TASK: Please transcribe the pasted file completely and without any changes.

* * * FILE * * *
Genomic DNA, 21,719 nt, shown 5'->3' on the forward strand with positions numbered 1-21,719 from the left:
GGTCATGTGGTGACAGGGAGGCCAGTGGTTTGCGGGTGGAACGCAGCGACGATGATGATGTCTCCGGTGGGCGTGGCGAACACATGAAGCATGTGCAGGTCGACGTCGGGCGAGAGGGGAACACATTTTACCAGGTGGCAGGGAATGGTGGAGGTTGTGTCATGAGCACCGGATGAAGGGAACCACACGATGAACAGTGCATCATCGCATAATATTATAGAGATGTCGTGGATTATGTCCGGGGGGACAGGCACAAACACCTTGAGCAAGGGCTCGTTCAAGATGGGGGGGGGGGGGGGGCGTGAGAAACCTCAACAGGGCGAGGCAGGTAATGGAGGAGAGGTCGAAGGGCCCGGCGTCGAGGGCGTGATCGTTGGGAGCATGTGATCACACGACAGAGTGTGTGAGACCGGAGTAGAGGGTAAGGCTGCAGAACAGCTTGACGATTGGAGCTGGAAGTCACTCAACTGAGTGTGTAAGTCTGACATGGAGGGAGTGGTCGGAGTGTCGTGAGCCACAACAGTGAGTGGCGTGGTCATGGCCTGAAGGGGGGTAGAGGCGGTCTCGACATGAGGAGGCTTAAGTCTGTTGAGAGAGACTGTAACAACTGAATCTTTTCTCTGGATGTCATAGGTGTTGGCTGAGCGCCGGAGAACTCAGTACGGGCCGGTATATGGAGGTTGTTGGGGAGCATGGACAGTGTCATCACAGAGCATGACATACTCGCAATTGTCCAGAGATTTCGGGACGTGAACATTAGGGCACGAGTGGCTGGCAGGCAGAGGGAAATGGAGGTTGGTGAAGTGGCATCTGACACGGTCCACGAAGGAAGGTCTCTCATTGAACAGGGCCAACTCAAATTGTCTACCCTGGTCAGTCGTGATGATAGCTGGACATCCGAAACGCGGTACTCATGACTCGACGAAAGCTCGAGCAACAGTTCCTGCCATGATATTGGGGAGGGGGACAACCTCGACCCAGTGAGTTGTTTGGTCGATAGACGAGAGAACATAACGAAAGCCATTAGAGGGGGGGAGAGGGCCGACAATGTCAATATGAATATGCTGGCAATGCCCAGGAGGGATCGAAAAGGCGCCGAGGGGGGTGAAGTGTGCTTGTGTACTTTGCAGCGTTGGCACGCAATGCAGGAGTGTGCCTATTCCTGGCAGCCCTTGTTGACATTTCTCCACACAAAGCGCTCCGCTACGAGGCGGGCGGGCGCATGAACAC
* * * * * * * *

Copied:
Genomic DNA, 21,719 nt, shown 5'->3' on the forward strand with positions numbered 1-21,719 from the left:
GGTCATGTGGTGACAGGGAGGCCAGTGGTTTGCGGGTGGAACGCAGCGACGATGATGATGTCTCCGGTGGGCGTGGCGAACACATGAAGCATGTGCAGGTCGACGTCGGGCGAGAGGGGAACACATTTTACCAGGTGGCAGGGAATGGTGGAGGTTGTGTCATGAGCACCGGATGAAGGGAACCACACGATGAACAGTGCATCATCGCATAATATTATAGAGATGTCGTGGATTATGTCCGGGGGGACAGGCACAAACACCTTGAGCAAGGGCTCGTTCAAGATGGGGGGGGGGGGGGGGCGTGAGAAACCTCAACAGGGCGAGGCAGGTAATGGAGGAGAGGTCGAAGGGCCCGGCGTCGAGGGCGTGATCGTTGGGAGCATGTGATCACACGACAGAGTGTGTGAGACCGGAGTAGAGGGTAAGGCTGCAGAACAGCTTGACGATTGGAGCTGGAAGTCACTCAACTGAGTGTGTAAGTCTGACATGGAGGGAGTGGTCGGAGTGTCGTGAGCCACAACAGTGAGTGGCGTGGTCATGGCCTGAAGGGGGGTAGAGGCGGTCTCGACATGAGGAGGCTTAAGTCTGTTGAGAGAGACTGTAACAACTGAATCTTTTCTCTGGATGTCATAGGTGTTGGCTGAGCGCCGGAGAACTCAGTACGGGCCGGTATATGGAGGTTGTTGGGGAGCATGGACAGTGTCATCACAGAGCATGACATACTCGCAATTGTCCAGAGATTTCGGGACGTGAACATTAGGGCACGAGTGGCTGGCAGGCAGAGGGAAATGGAGGTTGGTGAAGTGGCATCTGACACGGTCCACGAAGGAAGGTCTCTCATTGAACAGGGCCAACTCAAATTGTCTACCCTGGTCAGTCGTGATGATAGCTGGACATCCGAAACGCGGTACTCATGACTCGACGAAAGCTCGAGCAACAGTTCCTGCCATGATATTGGGGAGGGGGACAACCTCGACCCAGTGAGTTGTTTGGTCGATAGACGAGAGAACATAACGAAAGCCATTAGAGGGGGGGAGAGGGCCGACAATGTCAATATGAATATGCTGGCAATGCCCAGGAGGGATCGAAAAGGCGCCGAGGGGGGTGAAGTGTGCTTGTGTACTTTGCAGCGTTGGCACGCAATGCAGGAGTGTGCCTATTCCTGGCAGCCCTTGTTGACATTTCTCCACACAAAGCGCTCCGCTACGAGGCGGGCGGGCGCATGAACAC